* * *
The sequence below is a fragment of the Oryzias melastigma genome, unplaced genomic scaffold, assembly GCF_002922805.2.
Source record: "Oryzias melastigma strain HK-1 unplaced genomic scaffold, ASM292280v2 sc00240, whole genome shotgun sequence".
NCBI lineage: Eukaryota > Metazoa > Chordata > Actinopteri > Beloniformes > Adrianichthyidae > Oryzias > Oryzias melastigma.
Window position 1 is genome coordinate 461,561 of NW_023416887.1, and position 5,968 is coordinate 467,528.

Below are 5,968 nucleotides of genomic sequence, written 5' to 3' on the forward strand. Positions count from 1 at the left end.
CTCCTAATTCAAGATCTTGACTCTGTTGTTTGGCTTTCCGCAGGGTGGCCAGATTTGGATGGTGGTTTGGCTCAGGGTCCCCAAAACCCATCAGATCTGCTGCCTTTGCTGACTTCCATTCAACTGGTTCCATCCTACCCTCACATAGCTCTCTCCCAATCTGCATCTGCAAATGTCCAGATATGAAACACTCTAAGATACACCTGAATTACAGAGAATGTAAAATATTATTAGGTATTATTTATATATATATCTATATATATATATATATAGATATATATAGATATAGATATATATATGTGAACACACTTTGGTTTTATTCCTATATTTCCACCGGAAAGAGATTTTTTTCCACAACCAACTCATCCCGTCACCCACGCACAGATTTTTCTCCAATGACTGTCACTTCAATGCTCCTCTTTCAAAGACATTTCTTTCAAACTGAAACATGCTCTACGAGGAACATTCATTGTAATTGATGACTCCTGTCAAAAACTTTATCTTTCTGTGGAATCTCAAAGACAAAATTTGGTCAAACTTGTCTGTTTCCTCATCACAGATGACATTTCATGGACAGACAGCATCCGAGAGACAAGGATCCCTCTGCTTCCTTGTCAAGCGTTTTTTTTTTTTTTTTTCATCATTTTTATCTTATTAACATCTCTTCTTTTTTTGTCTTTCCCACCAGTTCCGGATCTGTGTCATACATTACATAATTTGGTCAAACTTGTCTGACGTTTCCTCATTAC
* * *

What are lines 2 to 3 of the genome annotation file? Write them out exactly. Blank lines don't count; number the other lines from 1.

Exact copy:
Source record: "Oryzias melastigma strain HK-1 unplaced genomic scaffold, ASM292280v2 sc00240, whole genome shotgun sequence".
NCBI lineage: Eukaryota > Metazoa > Chordata > Actinopteri > Beloniformes > Adrianichthyidae > Oryzias > Oryzias melastigma.